Anyone can get meningococcal disease, but rates of disease are highest in children younger than 1 year old, with a second peak in adolescence. Among teens and young adults, those 16 through 23 years old have the highest rates of meningococcal disease.
Who is at increased risk for meningitis?
Age – In general, young children are at the highest risk of getting bacterial meningitis and septicaemia but other age groups can also be vulnerable to specific types. Geography and environment – Some countries have higher rates of meningitis and septicaemia.
Who is generally at risk for meningitis and why?
Risk rises for anyone who hasn’t completed the recommended childhood or adult vaccination schedule. Age. Most cases of viral meningitis occur in children younger than age 5. Bacterial meningitis is common in those under age 20.
Which group is at increased risk of contracting meningococcal disease?
Meningococcal disease is most common in very young infants, teens, and young adults, and those older than 65 years. College students, especially freshmen who live in dorms and military recruits, are at an increased risk for meningococcal disease caused by serogroups C and Y compared with others in this age group.
What are the chances of getting meningitis?
The risk of getting the disease is very low. Although meningococcal disease is infectious and can cause outbreaks, 97 out of every 100 cases are isolated, with no link to any other cases.
How long can you have meningitis without knowing?
The first symptoms of viral meningitis typically appear between 3 to 7 days after being exposed to the infection. Symptoms of bacterial meningitis appear and progress quickly – bacterial meningitis is the most dangerous type of meningitis, and the infection progresses the fastest.
What are the 5 types of meningitis?
There are actually five types of meningitis — bacterial, viral, parasitic, fungal, and non-infectious — each classified by the cause of the disease.
Can you have meningitis and not know it?
Meningitis can be mistaken for the flu, dehydration, or gastroenteritis. It can also be overlooked because symptoms may be mild or not always apparent.
How do people get meningitis?
The viruses and bacteria that cause meningitis can be spread through: sneezing. coughing. kissing.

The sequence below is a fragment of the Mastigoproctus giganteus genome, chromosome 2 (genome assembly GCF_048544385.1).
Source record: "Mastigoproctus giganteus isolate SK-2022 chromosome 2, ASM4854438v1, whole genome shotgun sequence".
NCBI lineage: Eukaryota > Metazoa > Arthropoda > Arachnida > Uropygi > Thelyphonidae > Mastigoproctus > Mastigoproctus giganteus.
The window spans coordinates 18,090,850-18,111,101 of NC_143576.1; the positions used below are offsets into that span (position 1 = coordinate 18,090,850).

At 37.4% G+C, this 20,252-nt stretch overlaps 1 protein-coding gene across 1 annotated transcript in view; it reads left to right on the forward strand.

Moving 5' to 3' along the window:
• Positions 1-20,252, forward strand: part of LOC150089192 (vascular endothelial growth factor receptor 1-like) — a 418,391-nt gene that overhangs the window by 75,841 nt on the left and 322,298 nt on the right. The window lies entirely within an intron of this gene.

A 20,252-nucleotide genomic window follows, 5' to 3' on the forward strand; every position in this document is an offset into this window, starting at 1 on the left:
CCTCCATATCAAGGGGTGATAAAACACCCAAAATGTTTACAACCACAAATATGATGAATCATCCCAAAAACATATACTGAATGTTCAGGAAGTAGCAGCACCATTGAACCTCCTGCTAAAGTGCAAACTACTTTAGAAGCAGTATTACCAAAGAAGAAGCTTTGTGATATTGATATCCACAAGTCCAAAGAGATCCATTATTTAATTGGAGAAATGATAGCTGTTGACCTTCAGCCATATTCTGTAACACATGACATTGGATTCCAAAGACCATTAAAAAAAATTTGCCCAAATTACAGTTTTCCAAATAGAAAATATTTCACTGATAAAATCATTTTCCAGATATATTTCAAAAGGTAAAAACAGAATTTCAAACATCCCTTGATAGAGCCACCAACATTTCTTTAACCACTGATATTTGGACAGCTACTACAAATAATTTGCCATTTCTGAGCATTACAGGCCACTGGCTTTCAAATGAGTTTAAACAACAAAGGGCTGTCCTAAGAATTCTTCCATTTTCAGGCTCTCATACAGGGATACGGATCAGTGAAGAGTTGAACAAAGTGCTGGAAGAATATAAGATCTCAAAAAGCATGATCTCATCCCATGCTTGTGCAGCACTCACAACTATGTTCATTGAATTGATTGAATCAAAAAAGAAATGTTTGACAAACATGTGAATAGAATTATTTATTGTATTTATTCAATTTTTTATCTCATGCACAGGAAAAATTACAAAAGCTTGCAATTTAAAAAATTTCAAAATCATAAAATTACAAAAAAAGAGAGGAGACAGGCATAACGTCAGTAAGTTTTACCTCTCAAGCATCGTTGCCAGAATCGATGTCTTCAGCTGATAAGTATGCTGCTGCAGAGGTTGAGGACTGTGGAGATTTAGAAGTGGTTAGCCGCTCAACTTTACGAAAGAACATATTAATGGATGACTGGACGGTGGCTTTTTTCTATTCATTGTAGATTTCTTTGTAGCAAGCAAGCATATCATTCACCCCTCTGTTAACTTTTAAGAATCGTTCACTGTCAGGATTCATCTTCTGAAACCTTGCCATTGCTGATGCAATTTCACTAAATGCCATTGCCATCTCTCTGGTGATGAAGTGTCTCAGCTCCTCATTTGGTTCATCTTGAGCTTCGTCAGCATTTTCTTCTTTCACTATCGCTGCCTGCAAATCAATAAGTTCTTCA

Can you still get meningitis if vaccinated?
Like with any vaccine, the vaccines that protect against these bacteria are not 100% effective. The vaccines also do not protect against all the types (strains) of each bacteria. For these reasons, there is still a chance vaccinated people can develop bacterial meningitis.
What are the signs and symptoms of meningococcemia?
Meningococcal Septicemia (aka Meningococcemia)
- Fever and chills.
- Fatigue (feeling tired)
- Cold hands and feet.
- Severe aches or pain in the muscles, joints, chest, or abdomen (belly)
- Rapid breathing.
- In the later stages, a dark purple rash (see photos)
What age is meningococcal vaccine given?
All 11 to 12 year olds should get a meningococcal conjugate vaccine, with a booster dose at 16 years old. Teens and young adults (16 through 23 year olds) also may get a serogroup B meningococcal vaccine.
What should you do if you have been in contact with someone with meningitis?
If someone with a meningitis infection has Neisseria meningitides (also called meningococcal meningitis), it’s standard procedure for anyone who has been in close contact with the person to receive antibiotics, Johnson says.
Is meningitis always contagious?
Meningitis isn’t always the result of an infection. It can develop as a result of head injury or brain surgery. It can also be caused by certain medications, lupus, or cancer. Non-infectious meningitis is not contagious.
How many times can you get meningitis?
It is very unusual for anyone to have meningitis more than once, but it is possible. Most people some develop immunity to the organism that has caused their disease. However, there are several different causes of meningitis and therefore it is possible, but rare, to have the disease more than once.